You’ve probably been told that if you don’t hire an assistant, you’ll end up being the assistant. According to broker-owner Teresa Boardman, the truth is more complex, so making an effective first hire involves more thought and strategy than you may expect.

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Real estate agents are taught that if they do not hire an assistant they will be the assistant. The end result is that agents who don’t need assistants or know how to hire or supervise an assistant, hire them anyway.

Those assistants tend to slow things down and make more work for other agents and assistants in the transaction.

Just because someone is a salesperson, team leader or broker doesn’t mean they know how to hire an assistant or how to work with one. I have seen many failures over the years and a few successes, too.

Understand the monetary value of a good assistant

Right now people are having trouble hiring assistants. Assistants and administrative staff are often paid low wages and their skills are undervalued. Workers are asking for more money than real estate professionals want to pay and some prefer to work remotely. The market has shifted and workers have choices. They can and will decide how much money is enough.

If I go online and look at the job descriptions for assistants the jobs don’t look very appealing.

“Looking for someone who can multi-task, be detailed-oriented and prioritize their responsibilities. Must be self-motivated and able to work independently and within a team. “ All that for $15 an hour.

“The position requires a multi-tasker who is well-organized, personable and flexible with a desire to work in a professional but friendly environment.” I don’t even want to know what a “friendly” environment is.

When I see “multi-tasking” as a requirement I imagine a job where there is so much work and so little time that the only way to do it all is to do a few things at once. Who wants to work like that for minimum wage?

Create flexibility through smart outsourcing

Hiring an assistant isn’t always the best solution for agents who have too much work. There is a seasonality to home sales and for most, the workload fluctuates.

Sometimes outsourcing tasks is more cost-effective and flexible. There are businesses that offer a variety of services including marketing, printing, bookkeeping, social media, photography, sign delivery and removal, and managing client files. Having someone who can run errands and measure rooms and add or remove signs and lockboxes is very helpful when things get busy.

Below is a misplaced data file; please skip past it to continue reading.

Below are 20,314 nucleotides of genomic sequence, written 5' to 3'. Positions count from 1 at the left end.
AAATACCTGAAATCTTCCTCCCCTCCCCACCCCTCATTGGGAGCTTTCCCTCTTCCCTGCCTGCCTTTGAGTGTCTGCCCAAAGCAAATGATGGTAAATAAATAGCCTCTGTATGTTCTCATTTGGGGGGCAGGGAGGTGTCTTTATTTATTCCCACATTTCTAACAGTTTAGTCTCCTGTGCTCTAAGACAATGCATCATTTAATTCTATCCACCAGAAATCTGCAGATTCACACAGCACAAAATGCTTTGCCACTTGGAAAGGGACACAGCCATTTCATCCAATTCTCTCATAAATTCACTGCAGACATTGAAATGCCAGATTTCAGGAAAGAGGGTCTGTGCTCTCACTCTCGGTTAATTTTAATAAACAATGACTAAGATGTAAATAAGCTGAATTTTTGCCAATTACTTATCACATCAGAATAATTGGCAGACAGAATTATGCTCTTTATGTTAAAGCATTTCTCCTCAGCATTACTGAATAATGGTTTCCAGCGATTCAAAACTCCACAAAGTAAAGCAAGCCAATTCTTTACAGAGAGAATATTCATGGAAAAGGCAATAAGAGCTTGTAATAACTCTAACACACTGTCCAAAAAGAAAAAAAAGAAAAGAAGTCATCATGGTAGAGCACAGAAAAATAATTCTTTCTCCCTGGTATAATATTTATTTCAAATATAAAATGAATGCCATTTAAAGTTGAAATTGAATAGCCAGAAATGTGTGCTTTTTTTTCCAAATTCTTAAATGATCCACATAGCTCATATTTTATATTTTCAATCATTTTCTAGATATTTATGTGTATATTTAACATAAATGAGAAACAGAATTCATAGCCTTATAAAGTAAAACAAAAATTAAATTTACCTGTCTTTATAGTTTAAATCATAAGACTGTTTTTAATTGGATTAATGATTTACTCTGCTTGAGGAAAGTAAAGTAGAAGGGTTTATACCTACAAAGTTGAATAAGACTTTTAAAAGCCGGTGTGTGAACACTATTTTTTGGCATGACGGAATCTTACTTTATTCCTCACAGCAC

Bringing on buyer’s agents who work on a 100% commission basis is also a great way to expand a business. Homebuyers are a lot of work, especially when houses are only on the market for a day or two and each buyer will need to make offers on a few or even several houses.

Have a plan for effective workflow and communication

How to work with, supervise or hire an assistant isn’t being taught in real estate companies. Agents and brokers are just taught that they need one, or that they cannot be successful without one.

Sometimes the assistant and the agent do the same work and kind of trip over each other. The agent may sell a house and then turn the file over to the assistant. He then tells the other agent to copy the assistant on every email and remember to use “reply all” when responding to emails.

The assistant may have a checklist and begin sending emails and asking for things that are not needed but are part of the administrative process for the agent with the assistant. The assistant makes requests that add to the workload of people who do not have assistants.

Assistants will send out forms to fill out and request keys to a house before the closing because that is what they are told to do. They generate extra paperwork, phone calls and emails.

It doesn’t take long before we all feel as though we are working for someone else’s assistant which is probably why agents are told that if they don’t hire an assistant they will end up being the assistant.

Please don’t hire an assistant because someone who was selling real estate in the 1980s couldn’t get by without one. Hire an assistant because there is work that needs to be done and you have the ability to hire the right person and provide supervision and you can afford to pay them enough while at the same time increasing profits. Don’t expect people to work for less so that you can make more.

Still think you’re ready to hire an assistant? Don’t overlook these steps:

  • Have a job description in mind from the beginning.
  • If you have to create more work for others in order to have enough work for an assistant, then you don’t need one.
  • Be open to the idea that some of the best assistants may want to work remotely and do not need to work under your watchful eye to get the job done. In fact, if your assistant needs constant direction you hired the wrong person and haven’t really gained anything.

Don’t buy into one-size-fits-all solutions for getting the job done or the idea that the job can’t be done without an assistant or that people who don’t have assistants are assistants. The technology we have today is wonderful and sometimes it can do the work of several humans if leveraged.

Teresa Boardman is a Realtor and broker/owner of Boardman Realty in St. Paul, Minnesota. She is also the founder of

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